In my previous column, I shared some traits of four different parenting styles. Each parenting style has the possibility of affecting children in different ways.
Children of Authoritarian Parents
The child of an authoritarian parent – a parent who offers too much structure and too little communication – often feels insecure, performs for approval, and connects approval with love. He may have low self-esteem and have difficulty in social relationships. Further, he may break out when away from mom and dad by misbehaving.
Children of Permissive Parents
A child who is raised without structure may have difficulty self-managing his behavior. Freedom without limits can be destructive to child development; without consequences, children don’t have a sense of boundaries. As a result, the child from a permissive home will seek structure to help them feel valued, validated, and secure. He may have problems with relationships and lack the self-discipline necessary for social interaction with his peers. His school work may suffer from a lack of organization and motivation. This child often lacks responsibility, has difficulty with boundaries and commitment, and is unaware of the importance of significant consequences.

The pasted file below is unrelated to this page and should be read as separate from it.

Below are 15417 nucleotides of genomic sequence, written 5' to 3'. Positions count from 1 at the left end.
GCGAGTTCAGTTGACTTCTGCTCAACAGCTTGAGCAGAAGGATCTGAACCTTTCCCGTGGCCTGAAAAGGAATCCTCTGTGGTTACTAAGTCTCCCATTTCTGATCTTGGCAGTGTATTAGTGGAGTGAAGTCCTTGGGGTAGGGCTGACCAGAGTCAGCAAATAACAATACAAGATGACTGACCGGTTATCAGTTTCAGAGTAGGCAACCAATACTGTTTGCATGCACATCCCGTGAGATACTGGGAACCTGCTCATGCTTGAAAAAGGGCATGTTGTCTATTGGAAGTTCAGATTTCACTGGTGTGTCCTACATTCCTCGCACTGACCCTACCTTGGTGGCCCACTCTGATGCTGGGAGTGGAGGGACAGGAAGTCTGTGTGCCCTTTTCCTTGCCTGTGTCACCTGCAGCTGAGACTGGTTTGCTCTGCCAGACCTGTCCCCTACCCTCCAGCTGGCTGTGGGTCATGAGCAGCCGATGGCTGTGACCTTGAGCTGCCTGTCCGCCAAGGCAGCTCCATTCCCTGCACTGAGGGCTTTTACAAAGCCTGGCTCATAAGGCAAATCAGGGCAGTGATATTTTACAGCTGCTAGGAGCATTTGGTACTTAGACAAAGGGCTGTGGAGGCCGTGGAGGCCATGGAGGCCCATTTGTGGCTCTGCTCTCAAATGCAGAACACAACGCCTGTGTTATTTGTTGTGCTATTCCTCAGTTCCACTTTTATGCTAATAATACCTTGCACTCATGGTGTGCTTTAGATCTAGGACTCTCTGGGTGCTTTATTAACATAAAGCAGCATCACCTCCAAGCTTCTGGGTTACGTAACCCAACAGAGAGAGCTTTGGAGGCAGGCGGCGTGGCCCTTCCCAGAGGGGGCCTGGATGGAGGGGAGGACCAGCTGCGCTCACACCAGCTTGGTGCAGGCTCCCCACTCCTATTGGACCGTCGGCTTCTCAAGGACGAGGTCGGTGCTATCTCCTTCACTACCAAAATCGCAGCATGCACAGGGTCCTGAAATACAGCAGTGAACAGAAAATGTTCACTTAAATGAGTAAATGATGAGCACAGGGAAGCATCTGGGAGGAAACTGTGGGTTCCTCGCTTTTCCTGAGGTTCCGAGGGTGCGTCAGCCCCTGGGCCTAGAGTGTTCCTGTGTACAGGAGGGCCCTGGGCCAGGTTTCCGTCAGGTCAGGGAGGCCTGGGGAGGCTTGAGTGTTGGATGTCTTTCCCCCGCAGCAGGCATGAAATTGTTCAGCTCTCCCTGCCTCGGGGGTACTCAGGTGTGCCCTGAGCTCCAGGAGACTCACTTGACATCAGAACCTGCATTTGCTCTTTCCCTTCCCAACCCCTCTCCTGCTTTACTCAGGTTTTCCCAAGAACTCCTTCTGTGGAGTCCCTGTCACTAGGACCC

Children of Uninvolved Parents
This kind of neglect can be very dangerous to a child because it affects his sense of self, self-esteem, and well-being. This impacts a child’s ability to trust — not only relationships, but also adults. It also makes him take on responsibilities far too early, robbing him of his childhood. Children of uninvolved parents often have problems with intimacy and friendship with their peers.
Children of Authoritative Parents
The optimal parenting style for most children is the authoritative parenting style outlined in my previous blog post. Authoritative parents regularly communicate expectations and potential consequences, thereby raising a child in an environment that provides both security and confidence, which helps build his self-esteem. Because of the example, his parents set for him, he learns valuable social skills and is able to have healthy relationships with others.
At the end of the day, parents must parent – you must be what you want to see. From a very young age, your child will mimic you and your behavior. We may have “off” days, and we all make parenting mistakes from time to time, but always remember: your child is always watching. What you are teaching him through your parenting style has the potential to affect every aspect of his life – from academics to his relationships with others.